The final piece of writing in a research paper, essay, or article that summarizes the entire effort is the conclusion. The conclusion paragraph should restate your thesis, review the primary supporting concepts covered throughout the paper, and provide your last thoughts on the fundamental issue.
Conclusions are important because they summarize what has been written and help readers understand the significance of its contents. A strong conclusion makes the reader want to continue reading the work after finishing it. As such, conclusions play an important role in academic writing.
Generally, conclusions fall into one of three categories: summary, evaluation, or call-to-action. Summary conclusions briefly review the major points made by the essay while focusing on one or two key ideas. Evaluation conclusions assess how well the topic was treated across the whole essay and offer a judgment on its importance. Call-to-action conclusions encourage readers to take action on the information presented in the paper. For example, if the essay discussed the benefits of recycling and then suggested that people start reusing plastic bags, the conclusion would be a call to action.
Summary conclusions are useful when you wish to give readers a quick overview of the main ideas in your essay without losing the thread of discussion. They are also appropriate for introductions to papers, where you can highlight the most important points without getting lost within a long list of details.
A conclusion is the final paragraph of a piece of writing that generally summarizes the key points of an argument or expresses an opinion on a subject.
The conclusion should be concise and to the point. It should not contain any supporting facts or details regarding the topic under discussion.
Generally, there are three types of conclusions: inductive, deductive, and anecdotal. An inductive conclusion states a general rule to be followed thereafter. For example, "If the temperature drops below 50 degrees Fahrenheit, ice will form in lakes and ponds." A deductive conclusion assumes that something is true and uses this fact to show another truth. For example, "Since oxygen is necessary for combustion, removing it from the atmosphere would prevent fire." An anecdotal conclusion provides examples of what has happened or what might happen in order to make a point. For example, "Having seen many movies, I can say that in real life, people do not usually kill each other for money." Each type of conclusion can be used in a paper written for either a class assignment or as an essay.
Students should understand that conclusions help readers understand the main ideas in the paper. Therefore, writers should not omit them.
Definition After reading the article, the conclusion should assist the reader understand why your study is important to them. A conclusion is a synthesis of major ideas and, if necessary, where you offer new areas of investigation. It is not simply a review of the main themes addressed or a re-statement of your research problem. Try to keep these things in mind as you write your conclusion: clarify the main idea of the paper, highlight its significance, and outline future directions for research.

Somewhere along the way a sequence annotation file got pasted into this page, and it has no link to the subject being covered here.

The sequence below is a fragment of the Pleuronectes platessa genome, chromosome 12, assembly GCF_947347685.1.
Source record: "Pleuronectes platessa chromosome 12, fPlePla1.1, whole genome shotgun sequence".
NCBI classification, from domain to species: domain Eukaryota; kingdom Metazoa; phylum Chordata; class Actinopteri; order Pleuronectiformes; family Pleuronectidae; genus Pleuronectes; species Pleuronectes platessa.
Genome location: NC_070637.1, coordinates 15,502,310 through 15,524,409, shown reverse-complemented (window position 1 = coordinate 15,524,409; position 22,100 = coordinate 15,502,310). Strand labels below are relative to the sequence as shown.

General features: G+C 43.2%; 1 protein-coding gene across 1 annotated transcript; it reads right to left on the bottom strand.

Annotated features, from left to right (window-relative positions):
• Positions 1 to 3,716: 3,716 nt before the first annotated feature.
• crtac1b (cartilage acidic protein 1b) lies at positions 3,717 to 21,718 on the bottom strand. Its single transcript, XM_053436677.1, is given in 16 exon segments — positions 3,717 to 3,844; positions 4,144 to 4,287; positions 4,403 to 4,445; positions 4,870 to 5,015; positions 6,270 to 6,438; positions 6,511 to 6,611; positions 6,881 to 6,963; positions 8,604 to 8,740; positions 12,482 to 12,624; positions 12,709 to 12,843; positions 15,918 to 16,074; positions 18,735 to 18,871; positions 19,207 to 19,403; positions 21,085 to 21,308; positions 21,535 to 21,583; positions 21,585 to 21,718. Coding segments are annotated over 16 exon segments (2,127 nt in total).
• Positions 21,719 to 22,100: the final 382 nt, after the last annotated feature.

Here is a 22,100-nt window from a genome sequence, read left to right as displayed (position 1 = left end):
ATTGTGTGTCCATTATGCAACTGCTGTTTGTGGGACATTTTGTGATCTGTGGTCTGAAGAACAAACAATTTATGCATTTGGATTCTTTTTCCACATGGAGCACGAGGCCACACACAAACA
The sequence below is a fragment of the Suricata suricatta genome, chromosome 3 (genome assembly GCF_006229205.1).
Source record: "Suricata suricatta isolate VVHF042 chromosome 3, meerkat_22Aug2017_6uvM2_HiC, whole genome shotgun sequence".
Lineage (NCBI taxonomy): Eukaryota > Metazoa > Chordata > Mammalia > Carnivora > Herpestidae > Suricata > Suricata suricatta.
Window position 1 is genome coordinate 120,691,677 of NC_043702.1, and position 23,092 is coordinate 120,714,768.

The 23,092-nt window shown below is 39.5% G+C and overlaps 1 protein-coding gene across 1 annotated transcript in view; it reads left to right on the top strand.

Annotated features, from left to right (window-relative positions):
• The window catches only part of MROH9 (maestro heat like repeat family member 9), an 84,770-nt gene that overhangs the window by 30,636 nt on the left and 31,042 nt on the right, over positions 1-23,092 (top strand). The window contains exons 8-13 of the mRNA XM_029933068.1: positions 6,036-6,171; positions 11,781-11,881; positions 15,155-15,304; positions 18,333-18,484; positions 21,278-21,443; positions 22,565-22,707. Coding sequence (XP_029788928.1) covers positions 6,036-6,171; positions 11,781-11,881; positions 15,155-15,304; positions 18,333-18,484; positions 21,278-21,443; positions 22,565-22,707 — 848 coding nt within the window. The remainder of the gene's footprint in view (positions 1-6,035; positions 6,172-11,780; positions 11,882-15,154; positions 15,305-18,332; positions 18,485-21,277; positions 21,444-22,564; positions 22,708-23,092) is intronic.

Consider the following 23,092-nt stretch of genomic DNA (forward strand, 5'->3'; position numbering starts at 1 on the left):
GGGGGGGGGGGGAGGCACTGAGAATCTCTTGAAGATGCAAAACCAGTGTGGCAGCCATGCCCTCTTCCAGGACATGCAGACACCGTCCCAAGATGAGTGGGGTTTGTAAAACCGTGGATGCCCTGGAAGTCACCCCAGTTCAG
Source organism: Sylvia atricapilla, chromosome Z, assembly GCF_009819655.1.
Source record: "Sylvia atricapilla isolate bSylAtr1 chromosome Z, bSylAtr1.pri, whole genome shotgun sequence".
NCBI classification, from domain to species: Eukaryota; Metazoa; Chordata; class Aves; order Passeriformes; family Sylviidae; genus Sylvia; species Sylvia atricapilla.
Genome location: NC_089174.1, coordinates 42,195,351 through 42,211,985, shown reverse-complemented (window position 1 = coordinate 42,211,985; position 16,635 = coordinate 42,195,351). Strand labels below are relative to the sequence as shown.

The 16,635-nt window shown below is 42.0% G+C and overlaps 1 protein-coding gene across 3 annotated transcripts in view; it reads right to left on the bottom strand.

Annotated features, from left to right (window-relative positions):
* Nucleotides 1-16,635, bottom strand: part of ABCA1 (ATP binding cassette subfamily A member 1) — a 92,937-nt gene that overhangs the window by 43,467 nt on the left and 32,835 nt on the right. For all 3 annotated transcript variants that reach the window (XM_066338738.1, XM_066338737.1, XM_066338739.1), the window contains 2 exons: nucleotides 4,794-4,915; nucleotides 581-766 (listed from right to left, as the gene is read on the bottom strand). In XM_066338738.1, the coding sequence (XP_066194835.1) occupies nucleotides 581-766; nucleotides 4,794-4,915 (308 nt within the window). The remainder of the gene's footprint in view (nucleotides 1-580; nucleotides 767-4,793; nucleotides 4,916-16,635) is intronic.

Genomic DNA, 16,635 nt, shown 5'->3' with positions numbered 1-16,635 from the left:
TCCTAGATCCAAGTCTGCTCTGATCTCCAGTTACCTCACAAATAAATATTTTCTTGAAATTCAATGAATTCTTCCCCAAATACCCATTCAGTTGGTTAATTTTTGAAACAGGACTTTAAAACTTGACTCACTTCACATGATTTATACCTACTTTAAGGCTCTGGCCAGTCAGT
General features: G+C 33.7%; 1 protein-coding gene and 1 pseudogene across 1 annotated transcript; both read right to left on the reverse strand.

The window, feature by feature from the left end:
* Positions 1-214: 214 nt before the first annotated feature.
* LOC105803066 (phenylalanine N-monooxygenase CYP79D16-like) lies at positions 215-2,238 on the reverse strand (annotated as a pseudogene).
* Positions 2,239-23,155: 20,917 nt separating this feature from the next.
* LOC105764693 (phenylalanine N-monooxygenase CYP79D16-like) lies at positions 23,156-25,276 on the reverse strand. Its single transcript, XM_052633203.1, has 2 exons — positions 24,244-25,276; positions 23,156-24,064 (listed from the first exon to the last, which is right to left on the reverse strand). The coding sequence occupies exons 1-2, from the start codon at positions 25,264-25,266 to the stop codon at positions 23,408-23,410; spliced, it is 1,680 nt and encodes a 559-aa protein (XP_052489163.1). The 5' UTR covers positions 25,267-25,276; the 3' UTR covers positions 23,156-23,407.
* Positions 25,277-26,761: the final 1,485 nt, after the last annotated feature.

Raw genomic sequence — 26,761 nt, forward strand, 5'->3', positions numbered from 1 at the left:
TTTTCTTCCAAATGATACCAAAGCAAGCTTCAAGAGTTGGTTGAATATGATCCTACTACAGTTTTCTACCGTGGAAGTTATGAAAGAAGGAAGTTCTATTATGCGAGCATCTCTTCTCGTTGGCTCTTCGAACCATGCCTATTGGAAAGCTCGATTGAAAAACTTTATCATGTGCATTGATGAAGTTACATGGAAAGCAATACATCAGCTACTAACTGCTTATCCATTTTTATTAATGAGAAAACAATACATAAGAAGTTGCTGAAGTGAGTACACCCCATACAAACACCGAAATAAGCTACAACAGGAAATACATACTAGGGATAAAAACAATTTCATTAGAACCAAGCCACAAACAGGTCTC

Definition A conclusion is a summary of what has been said in an essay or paper. The conclusion is usually a brief statement telling the reader how the story ends or summarizing the main points made during the essay. Although it is only one sentence in length, it can make or break the impression that you make with your readers. As such, it is very important that you write a strong conclusion.
There are two types of conclusions: formal and informal. An informal conclusion is a short sentence that states what the paper is about or what the main point is. This type of conclusion is used more often than a formal one and is usually followed by a topic sentence that states what part of the paper it applies to. For example, "In this essay, I will discuss the advantages and disadvantages of using original research for teaching philosophy courses." Or, "In this paper, we will examine..." Use your own words to create an informal conclusion, just make sure that it matches the paper's subject matter.
The conclusion is meant to assist the reader comprehend why your study should be important to them after they have done reading the article. A conclusion is a synthesis of essential arguments, not just a rehash of your points or a re-statement of your research topic. It should also include any important information that was not covered in the article.
Conclusions are often forgotten by authors as they focus on producing their thesis rather than their summary. However, an effective conclusion can help readers understand what impact your research will have on them and others like them, which in turn, should make them want to read further.
Furthermore, conclusions provide you with an opportunity to summarize your work in a way that stays relevant and interesting to your audience. This is especially important if you are writing for an academic journal where your conclusion will be used by other researchers to compare their findings with yours, to determine relevance, and to identify gaps in the existing literature.
Your conclusion should address all three of these questions succinctly and effectively.